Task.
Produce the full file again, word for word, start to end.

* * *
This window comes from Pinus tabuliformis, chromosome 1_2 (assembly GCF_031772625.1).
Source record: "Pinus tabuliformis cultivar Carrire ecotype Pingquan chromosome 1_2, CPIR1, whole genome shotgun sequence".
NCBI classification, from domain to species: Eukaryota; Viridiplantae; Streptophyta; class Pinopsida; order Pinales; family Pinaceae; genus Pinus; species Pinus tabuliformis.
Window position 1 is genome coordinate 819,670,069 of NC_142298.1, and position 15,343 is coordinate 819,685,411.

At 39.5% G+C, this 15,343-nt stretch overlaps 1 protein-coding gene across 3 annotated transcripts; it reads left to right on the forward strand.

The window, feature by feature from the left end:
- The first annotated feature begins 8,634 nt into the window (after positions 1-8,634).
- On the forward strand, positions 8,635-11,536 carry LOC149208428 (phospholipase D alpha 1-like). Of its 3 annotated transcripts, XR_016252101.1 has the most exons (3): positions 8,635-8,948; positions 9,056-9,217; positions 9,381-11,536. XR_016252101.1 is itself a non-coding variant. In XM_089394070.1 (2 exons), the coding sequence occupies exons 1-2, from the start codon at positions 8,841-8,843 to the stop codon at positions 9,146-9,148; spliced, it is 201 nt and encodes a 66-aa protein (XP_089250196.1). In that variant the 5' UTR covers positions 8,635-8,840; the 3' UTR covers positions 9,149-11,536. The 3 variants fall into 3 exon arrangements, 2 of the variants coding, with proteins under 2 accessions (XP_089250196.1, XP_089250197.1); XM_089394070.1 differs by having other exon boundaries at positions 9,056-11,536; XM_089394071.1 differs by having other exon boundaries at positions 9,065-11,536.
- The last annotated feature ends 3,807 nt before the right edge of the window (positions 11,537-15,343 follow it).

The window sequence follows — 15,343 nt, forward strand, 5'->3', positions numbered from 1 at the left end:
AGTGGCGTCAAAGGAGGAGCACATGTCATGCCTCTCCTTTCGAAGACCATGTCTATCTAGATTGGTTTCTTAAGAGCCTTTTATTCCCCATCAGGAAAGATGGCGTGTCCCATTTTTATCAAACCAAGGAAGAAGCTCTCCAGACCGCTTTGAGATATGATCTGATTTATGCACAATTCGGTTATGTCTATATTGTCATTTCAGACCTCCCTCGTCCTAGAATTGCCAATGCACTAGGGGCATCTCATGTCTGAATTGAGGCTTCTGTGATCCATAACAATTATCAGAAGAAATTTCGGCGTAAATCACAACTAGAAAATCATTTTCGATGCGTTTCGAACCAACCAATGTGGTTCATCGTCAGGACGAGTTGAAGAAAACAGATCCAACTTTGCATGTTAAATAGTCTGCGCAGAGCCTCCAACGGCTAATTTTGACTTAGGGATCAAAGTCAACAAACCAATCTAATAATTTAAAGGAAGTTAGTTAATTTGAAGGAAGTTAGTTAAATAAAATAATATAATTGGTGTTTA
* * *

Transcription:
This window comes from Pinus tabuliformis, chromosome 1_2 (assembly GCF_031772625.1).
Source record: "Pinus tabuliformis cultivar Carrire ecotype Pingquan chromosome 1_2, CPIR1, whole genome shotgun sequence".
NCBI classification, from domain to species: Eukaryota; Viridiplantae; Streptophyta; class Pinopsida; order Pinales; family Pinaceae; genus Pinus; species Pinus tabuliformis.
Window position 1 is genome coordinate 819,670,069 of NC_142298.1, and position 15,343 is coordinate 819,685,411.

At 39.5% G+C, this 15,343-nt stretch overlaps 1 protein-coding gene across 3 annotated transcripts; it reads left to right on the forward strand.

The window, feature by feature from the left end:
- The first annotated feature begins 8,634 nt into the window (after positions 1-8,634).
- On the forward strand, positions 8,635-11,536 carry LOC149208428 (phospholipase D alpha 1-like). Of its 3 annotated transcripts, XR_016252101.1 has the most exons (3): positions 8,635-8,948; positions 9,056-9,217; positions 9,381-11,536. XR_016252101.1 is itself a non-coding variant. In XM_089394070.1 (2 exons), the coding sequence occupies exons 1-2, from the start codon at positions 8,841-8,843 to the stop codon at positions 9,146-9,148; spliced, it is 201 nt and encodes a 66-aa protein (XP_089250196.1). In that variant the 5' UTR covers positions 8,635-8,840; the 3' UTR covers positions 9,149-11,536. The 3 variants fall into 3 exon arrangements, 2 of the variants coding, with proteins under 2 accessions (XP_089250196.1, XP_089250197.1); XM_089394070.1 differs by having other exon boundaries at positions 9,056-11,536; XM_089394071.1 differs by having other exon boundaries at positions 9,065-11,536.
- The last annotated feature ends 3,807 nt before the right edge of the window (positions 11,537-15,343 follow it).

The window sequence follows — 15,343 nt, forward strand, 5'->3', positions numbered from 1 at the left end:
AGTGGCGTCAAAGGAGGAGCACATGTCATGCCTCTCCTTTCGAAGACCATGTCTATCTAGATTGGTTTCTTAAGAGCCTTTTATTCCCCATCAGGAAAGATGGCGTGTCCCATTTTTATCAAACCAAGGAAGAAGCTCTCCAGACCGCTTTGAGATATGATCTGATTTATGCACAATTCGGTTATGTCTATATTGTCATTTCAGACCTCCCTCGTCCTAGAATTGCCAATGCACTAGGGGCATCTCATGTCTGAATTGAGGCTTCTGTGATCCATAACAATTATCAGAAGAAATTTCGGCGTAAATCACAACTAGAAAATCATTTTCGATGCGTTTCGAACCAACCAATGTGGTTCATCGTCAGGACGAGTTGAAGAAAACAGATCCAACTTTGCATGTTAAATAGTCTGCGCAGAGCCTCCAACGGCTAATTTTGACTTAGGGATCAAAGTCAACAAACCAATCTAATAATTTAAAGGAAGTTAGTTAATTTGAAGGAAGTTAGTTAAATAAAATAATATAATTGGTGTTTA